View Full Version : Help With M416 Trailer Shocks
08-15-2007, 12:44 AM
I need an advise for my trailer!
It did not have shocks when I bought it, and since I had the spring over axle conversion done. It has the upper mounting bracket but not the bottom
brackets. even if it did have the bottom brackets, where would I install it?
what shocks did you guys use? bushings fitment?
if some of you ran into this, please include pictures.
thanks in advance!
08-15-2007, 01:56 PM
ok lets try again..:)
08-15-2007, 03:15 PM
Search out the 2 Big Broncos tech page. Years ago I compiled a list of the compressed & extended lengths of all known U.S. off road application shocks into an Excel spreadsheet and last I knew it was posted there. It also used to be on POoR, but should not be there now. If it can't be found then I still have the original file at home.
You won't find much in the way of the monotube shocks listed, but I got specs for all mfg's at one year's SEMA show to compile the list. Then it's just a matter of measuring what the travel is and finding a shock with a length that will allow easy fabrication of the lower mounts. I would NOT worry much about the extended length. Set the compressed length to be ~1/4"-3/8" longer than the shock itself.
It's true, we did have nearly all the measurements for the models of the day.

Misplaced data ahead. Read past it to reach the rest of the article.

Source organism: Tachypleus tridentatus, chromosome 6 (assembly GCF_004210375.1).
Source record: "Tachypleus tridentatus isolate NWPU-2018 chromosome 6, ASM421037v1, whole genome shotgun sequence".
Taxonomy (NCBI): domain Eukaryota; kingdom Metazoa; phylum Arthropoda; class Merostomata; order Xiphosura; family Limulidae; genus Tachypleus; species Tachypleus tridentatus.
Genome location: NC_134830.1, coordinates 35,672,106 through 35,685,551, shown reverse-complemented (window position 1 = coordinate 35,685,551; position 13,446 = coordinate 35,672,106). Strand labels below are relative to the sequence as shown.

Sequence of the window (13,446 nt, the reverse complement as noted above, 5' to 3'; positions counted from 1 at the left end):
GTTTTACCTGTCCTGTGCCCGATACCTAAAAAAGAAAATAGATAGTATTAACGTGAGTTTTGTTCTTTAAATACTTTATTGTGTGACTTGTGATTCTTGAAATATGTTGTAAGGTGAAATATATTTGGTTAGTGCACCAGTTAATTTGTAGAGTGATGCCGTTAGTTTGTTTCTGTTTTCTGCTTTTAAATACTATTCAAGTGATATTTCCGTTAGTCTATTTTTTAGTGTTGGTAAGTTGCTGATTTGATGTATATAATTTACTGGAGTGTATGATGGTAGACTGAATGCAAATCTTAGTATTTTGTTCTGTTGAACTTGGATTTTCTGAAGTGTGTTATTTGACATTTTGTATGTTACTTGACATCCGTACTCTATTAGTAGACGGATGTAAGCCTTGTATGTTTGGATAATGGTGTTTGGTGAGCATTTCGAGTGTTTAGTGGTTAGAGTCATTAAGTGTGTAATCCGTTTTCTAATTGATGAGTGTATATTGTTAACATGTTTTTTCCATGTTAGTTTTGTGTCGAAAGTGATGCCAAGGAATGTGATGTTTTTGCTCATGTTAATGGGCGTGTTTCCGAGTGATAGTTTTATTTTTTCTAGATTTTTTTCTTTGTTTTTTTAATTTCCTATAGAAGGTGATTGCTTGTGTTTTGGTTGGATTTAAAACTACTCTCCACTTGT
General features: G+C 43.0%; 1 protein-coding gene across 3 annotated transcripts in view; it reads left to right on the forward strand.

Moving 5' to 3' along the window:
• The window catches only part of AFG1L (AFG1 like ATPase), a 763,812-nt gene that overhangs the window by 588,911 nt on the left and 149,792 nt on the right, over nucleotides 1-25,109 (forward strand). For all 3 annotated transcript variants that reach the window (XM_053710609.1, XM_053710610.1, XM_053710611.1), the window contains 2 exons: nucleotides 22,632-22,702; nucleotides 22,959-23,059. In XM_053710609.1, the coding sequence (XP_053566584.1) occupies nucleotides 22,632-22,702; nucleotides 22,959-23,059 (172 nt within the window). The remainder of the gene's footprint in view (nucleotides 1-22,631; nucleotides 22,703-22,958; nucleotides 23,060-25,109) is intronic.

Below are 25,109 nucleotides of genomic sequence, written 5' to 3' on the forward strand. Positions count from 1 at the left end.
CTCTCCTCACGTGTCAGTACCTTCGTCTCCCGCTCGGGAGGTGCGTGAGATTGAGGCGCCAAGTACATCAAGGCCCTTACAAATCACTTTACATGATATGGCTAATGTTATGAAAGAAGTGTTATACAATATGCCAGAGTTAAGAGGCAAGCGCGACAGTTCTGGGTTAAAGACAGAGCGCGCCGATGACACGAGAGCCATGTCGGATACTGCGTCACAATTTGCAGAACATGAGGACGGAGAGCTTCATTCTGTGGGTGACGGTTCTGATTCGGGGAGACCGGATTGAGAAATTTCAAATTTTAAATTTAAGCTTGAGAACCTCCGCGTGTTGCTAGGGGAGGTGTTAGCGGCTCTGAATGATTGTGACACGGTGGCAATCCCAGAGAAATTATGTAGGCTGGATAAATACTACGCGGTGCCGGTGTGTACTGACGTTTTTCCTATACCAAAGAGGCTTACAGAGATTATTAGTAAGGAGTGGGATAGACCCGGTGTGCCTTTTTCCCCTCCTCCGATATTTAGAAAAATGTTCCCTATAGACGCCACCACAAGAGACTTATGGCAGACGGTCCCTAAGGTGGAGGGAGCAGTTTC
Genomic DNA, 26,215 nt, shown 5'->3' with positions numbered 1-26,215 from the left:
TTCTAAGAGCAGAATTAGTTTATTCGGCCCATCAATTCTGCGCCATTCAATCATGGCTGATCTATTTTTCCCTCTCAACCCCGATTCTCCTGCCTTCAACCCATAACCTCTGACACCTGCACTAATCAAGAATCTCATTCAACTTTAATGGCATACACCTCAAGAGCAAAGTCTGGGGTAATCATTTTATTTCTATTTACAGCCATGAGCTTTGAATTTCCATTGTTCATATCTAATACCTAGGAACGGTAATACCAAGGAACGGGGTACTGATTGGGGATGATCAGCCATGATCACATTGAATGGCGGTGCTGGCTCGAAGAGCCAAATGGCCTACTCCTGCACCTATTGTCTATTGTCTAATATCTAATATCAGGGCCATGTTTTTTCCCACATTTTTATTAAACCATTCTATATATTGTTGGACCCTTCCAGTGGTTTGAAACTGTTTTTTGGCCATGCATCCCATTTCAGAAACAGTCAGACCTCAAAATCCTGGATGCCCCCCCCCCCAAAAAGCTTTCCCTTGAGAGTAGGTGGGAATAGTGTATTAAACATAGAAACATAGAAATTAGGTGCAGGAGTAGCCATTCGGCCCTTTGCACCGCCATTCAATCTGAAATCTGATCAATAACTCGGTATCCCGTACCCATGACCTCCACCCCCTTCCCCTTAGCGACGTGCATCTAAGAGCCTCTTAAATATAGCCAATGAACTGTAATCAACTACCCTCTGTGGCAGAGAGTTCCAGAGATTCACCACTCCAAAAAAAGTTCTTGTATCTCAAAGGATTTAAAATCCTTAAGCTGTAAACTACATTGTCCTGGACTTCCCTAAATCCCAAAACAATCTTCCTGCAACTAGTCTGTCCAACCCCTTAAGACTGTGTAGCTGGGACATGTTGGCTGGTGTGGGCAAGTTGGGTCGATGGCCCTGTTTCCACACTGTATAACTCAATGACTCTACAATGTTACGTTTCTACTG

But what shock should be used??? Would any automotive shock do? Would it be too soft, or stiff? Would somthing like an RS5000 do? Maybe a Monroe for smaller cars? I'm not sure.
My little trailer has no shocks. My truck bed frame trailer has auto shocks for that make and model. The 5th wheel trailer is a stripped Travle Trailer frame, and uses stock shocks for that application.
Have you tried it? If it's like my small trailer, it may not require shocks at all. I'd consider making an upper spring plate that has a shock mount on it. That way you'd have the leaf plate, and the mount on one piece. HUMmmmmmmm... Many vehicles have this arrangement. Get a good idea where the upper mount is (maybe take a pic on a cell phone), then look at a u-pull-it yard for an leaf plate with a shock mount on it. From there, it will be easier to find a shock length.
I haven't found that a lot of axle articulation is used on a trailer. You might could even get a generic shock, and put the lower mount toward the middle of it's stroke.
It's tough to give advice without more info on the trailer, and even then it would only be indeas and suggestions. As you know, there's a lot of responsibility put on the owner of a modified rig.
Hope this helps,
08-15-2007, 08:18 PM
Thanks for all the responses guys!!
08-15-2007, 08:44 PM
Classic trailer leaf springs are designed short for their rate. This yields little deflection at max loading. The implied idea being that they move so little that dampers aren't really needed.
The one trailer I've built with really long leaves has now d/c'd Monroe eyelet type circle track racing shocks (hard/hard) on it. Trailer works rather nicely on washboards.
Occupant comfort isn't an issue (normally) so achieving that 3-5hz isn't a big deal so long as the beer doesn't spray on you when opened and the eggs aren't running around the bottom of the cooler. With leaves I'll venture that so long as there is something there what they are really doesn't matter.
With t-bars or air springs it is a different story, though perhaps not hugely different.
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